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Luol Deng is treating his trade to Cleveland Cavaliers with the class you’d expect, insisting there are no hard feelings about Chicago’s decision to move him.
The Great Britain star had his first practice with his new team on Wednesday, after being traded by Chicago for Andrew Bynum’s contract and draft picks earlier in the week.
He met with media afterwards, and wanted to set the record straight after various rumours have circulated in the media about his re-signing negotiations with Chicago.
“My thing is in the summer, I never came with a number,” Deng told the Chicago Tribune. “I heard on the radio that I asked for 15 (million). I would never ask for a number. We came to (general manager Gar Forman) last summer and we wanted to sit down and talk. And Gar didn’t want to talk. (The Bulls) felt like they wanted to wait and see how everything goes with Derrick (Rose).
“Three days before the trade, Gar called me upstairs and put three years, $30 million on the table. Take it or leave it. No negotiation. I said no and that was it. But 15? That’s the only thing that upset me. I’m not upset with the organisation. I want everyone to understand that. If I was a GM, would I make that move? Maybe.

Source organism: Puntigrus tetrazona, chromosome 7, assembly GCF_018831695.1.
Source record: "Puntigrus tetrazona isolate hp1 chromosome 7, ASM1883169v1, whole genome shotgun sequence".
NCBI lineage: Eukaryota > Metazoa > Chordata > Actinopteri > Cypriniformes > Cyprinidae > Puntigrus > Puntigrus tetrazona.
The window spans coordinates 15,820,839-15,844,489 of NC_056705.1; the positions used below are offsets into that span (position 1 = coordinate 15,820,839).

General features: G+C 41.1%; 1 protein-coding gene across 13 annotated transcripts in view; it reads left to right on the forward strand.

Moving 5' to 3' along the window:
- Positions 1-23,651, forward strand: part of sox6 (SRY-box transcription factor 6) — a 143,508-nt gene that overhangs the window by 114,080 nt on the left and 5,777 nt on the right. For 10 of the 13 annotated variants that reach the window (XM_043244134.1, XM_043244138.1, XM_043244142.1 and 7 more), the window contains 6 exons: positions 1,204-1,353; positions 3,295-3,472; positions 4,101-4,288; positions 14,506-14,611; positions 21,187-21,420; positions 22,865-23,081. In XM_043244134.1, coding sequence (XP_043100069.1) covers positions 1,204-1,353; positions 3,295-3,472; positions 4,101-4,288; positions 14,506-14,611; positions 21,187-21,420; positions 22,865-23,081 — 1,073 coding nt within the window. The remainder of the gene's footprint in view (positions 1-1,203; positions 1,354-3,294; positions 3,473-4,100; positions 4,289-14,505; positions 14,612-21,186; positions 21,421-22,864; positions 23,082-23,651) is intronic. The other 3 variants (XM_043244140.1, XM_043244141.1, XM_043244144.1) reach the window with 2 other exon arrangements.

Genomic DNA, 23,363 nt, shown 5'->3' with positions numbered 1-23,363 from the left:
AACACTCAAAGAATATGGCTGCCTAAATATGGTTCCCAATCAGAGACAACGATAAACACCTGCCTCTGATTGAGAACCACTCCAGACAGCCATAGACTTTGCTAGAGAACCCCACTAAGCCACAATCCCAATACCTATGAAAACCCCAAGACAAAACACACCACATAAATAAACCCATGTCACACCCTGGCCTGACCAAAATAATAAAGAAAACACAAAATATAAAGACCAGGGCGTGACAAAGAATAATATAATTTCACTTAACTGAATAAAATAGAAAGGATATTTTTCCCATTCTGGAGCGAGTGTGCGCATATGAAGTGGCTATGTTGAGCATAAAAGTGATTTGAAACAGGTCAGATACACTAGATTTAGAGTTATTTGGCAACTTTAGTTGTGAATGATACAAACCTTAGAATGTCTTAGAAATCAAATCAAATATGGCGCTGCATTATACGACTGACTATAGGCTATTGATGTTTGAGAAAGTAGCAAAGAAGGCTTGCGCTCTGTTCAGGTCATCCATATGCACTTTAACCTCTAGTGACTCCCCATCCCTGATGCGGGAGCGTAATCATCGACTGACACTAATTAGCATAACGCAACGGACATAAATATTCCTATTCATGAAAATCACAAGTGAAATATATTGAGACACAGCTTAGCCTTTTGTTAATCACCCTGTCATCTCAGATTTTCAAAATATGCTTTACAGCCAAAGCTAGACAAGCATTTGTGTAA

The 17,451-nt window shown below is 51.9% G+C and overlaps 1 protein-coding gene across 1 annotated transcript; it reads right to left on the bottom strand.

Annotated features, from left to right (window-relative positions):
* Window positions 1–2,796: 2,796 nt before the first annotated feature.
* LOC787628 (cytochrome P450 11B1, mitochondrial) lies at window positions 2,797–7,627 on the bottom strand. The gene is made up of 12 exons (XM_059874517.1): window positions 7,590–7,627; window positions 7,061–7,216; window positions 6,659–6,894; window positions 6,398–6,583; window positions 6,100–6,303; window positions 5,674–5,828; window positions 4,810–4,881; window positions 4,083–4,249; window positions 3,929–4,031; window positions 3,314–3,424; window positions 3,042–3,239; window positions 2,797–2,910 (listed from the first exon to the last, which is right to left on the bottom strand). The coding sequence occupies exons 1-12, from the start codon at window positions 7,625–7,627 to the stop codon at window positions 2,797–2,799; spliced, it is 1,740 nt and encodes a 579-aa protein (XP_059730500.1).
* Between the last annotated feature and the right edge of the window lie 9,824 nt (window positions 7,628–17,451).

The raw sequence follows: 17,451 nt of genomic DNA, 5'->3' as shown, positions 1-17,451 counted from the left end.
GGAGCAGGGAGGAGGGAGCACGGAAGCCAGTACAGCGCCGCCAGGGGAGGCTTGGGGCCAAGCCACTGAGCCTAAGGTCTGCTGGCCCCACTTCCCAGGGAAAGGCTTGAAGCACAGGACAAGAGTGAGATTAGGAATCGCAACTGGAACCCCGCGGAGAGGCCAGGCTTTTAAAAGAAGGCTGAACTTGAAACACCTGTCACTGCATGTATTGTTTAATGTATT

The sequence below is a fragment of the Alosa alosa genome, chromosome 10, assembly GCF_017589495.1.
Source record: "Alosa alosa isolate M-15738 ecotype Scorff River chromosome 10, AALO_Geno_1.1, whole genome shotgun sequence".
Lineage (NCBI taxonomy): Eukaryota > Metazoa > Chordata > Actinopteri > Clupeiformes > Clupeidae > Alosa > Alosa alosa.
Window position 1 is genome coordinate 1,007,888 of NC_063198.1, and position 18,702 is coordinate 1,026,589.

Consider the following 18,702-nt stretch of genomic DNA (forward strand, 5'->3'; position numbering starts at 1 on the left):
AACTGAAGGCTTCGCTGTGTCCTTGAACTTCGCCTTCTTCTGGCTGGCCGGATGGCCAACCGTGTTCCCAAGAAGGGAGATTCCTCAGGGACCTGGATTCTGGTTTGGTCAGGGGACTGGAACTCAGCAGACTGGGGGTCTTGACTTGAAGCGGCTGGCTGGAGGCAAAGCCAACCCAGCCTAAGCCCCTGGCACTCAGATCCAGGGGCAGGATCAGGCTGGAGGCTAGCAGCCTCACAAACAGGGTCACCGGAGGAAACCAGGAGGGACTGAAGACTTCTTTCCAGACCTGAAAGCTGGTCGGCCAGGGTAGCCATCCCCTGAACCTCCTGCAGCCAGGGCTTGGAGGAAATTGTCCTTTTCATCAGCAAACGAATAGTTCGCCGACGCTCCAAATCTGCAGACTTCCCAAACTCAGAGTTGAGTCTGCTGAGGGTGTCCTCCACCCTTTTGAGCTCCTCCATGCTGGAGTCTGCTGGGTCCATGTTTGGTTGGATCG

“I wanted to be in Chicago,” Deng continued. “I thought I was going to end my career there. Not talking during last summer, did that hurt me? Yeah. And then you come back with 10 (million). Who knows what I would’ve taken in the summer? That’s the part that is really bothering me. Other than that, I have no issues at all. I’m sure it wasn’t an easy decision for them either.”
Read the full, revealing, interview at The Chicago Tribune,
Deng, who practiced in the number 8, has negotiated his regular number 9 from Cavs rookie Matthew Dellavedova, which he is expected debut on Friday night against Utah.
It remains to be seen whether the 6’9″ multi-faceted forward will remain in Cleveland beyond the end of this season, but he did say he was open to signing long term with the Cavs.
“I’m definitely open to talking about it,” said Deng, who is eligible for free agency this summer. “I have no problem with that.”
“…I’ve been very lucky,” he added. “Not a lot of guys can say they’ve been with one organisation for too long. I was definitely surprised. You hear stuff, you hear rumours, but some of it’s true and some of it’s not. When it happened, I couldn’t believe it. It took a while to hit me. But it’s not like I’m stopping from playing basketball. I’ve been traded from one great organization to another one.”
Tributes have come pouring in for fan favourite Deng, including this poignant write-up by Sam Smith, saying “you don’t move on from people and players like Luol Deng very often.”
The hardest part about the trade for Luol? Having to explain it to his mother, who was visiting him in Chicago at the time:Watch some analysis of the trade with NBA TV: